Karystiani, Ioanna 1952-
Karystiani, Ioanna 1952-
Born 1952, in Chania, Crete, Greece; married Pantelis Voulgaris (a film director); children: two.
Home—Athens, Greece; Andros, Greece.
Writer. Has worked as a scriptwriter and cartoonist.
Greek state prize for literature and Athenian Academy prize, both for Mikra Anglia; Diavaso Literature Prize, for Koustoumi sto choma.
I kyria Kataki (stories; title means "Mrs. Kataki"), 1995.
Mikra Anglia (novel; title means "Little England"), 1997.
Koustoumi sto choma (novel; title means "Shade Wedding"), 2000.
Ho hagios tes monaxias (novel), 2003.
Nyphes (screenplay), produced as Brides, Cappa/DeFina Productions, 2004.
The Jasmine Isle (novel), translation by Michael Eleftheriou, Europa Editions (Rome, Italy), 2006.
Also author of the screenplay Estrella mi vida.
Ioanna Karystiani is a Greek writer whose first novels, written in Greek and translated into many languages with the exception of English, were widely praised. In Mikra Anglia she focuses on the individual lives of the sailors and fishermen on the Aegean island of Andros, and on their wives, who are continually faced with the loss of their men. The protagonist of Koustoumi sto choma is Kyriakos Roussias, an expatriate scientist who must deal with the facts surrounding the murder of his father.
Karystiani is married to film director Pantelis Vouglaris, who directed Karystiani's screenplay Brides. The movie, which had Martin Scorsese as executive producer, is in English with some Greek dialogue. It is the story of approximately seven hundred mail-order brides who crossed the Atlantic in 1922 to marry North American husbands. Among them is Niki Douka, who is on her way to Chicago to step in for her younger sister who cannot make the adjustment to the new land. Niki, a talented seamstress, sews for the first-class passengers at the urging of Norman Harris, an unsuccessful American war photographer who is returning to Detroit. Norman falls in love with the promised Niki, who attempts to dissuade him. Other characters include Haro, a beautiful young woman who is being forced to marry a baker in Canada, and villains, such as the lecherous matchmaker Karaboulat, a Russian who deceptively shows the young women the same photograph of a man he says is their intended. Dennis Harvey reviewed the film in Daily Variety, writing that it "is old-fashioned in both tone and virtues. Among the latter are a novelistic canvas, visual elegance, considerable charm, and romanticism that gains fervor via courtly restraint." In the Sydney Morning Herald online, Alex Murray described the movie as "sumptuous.… There's that feeling of old-world storytelling that is rich and beautiful, and tragic."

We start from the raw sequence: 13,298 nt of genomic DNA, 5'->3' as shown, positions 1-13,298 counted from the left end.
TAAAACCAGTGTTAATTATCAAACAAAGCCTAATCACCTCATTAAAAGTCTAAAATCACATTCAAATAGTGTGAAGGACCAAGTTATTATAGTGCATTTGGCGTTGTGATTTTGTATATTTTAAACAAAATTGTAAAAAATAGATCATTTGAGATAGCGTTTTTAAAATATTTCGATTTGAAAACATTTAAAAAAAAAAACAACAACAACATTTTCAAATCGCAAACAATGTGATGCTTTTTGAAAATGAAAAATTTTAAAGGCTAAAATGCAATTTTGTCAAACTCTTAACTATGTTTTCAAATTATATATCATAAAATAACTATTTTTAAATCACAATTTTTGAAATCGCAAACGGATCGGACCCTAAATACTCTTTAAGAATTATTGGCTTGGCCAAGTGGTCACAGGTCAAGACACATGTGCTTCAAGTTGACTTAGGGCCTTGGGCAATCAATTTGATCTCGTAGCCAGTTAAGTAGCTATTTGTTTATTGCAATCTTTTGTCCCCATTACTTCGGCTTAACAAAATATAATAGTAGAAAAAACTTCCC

Karystiani's first novel to be translated into English is The Jasmine Isle, which is set in the first half of the twentieth century. It is a tale of two sisters who live on Andros with their controlling mother, Mina. Mosca, the younger sister, is jealous of the beautiful Orsa, who is their father's favorite. Mosca connives to destroy Orsa's romantic relationship out of spite, and Orsa ends up marrying the man her mother arranged for her, despite her love for someone else. Mina's domination of her daughters is fueled in part by the absence of her sea-captain husband. In MBR Bookwatch, Carol Volk recommended The Jasmine Isle for "its intricate and intimate telling of a deep tale." Library Journal contributor Leann Restaino appreciated the novel's "rich tone that is sure to entice readers."
BIOGRAPHICAL AND CRITICAL SOURCES:
MBR Bookwatch, April, 2006, Carol Volk, review of The Jasmine Isle.
Daily Variety, September 28, 2004, Dennis Harvey, review of Brides, p. 5.
Kirkus Reviews, March 15, 2006, review of The Jasmine Isle, p. 254.
Library Journal, May 15, 2006, Leann Restaino, review of The Jasmine Isle, p. 89.
Sydney Morning Herald Online,http://www.smh.com.au/ (October 4, 2005), Alex Murray, review of Brides. *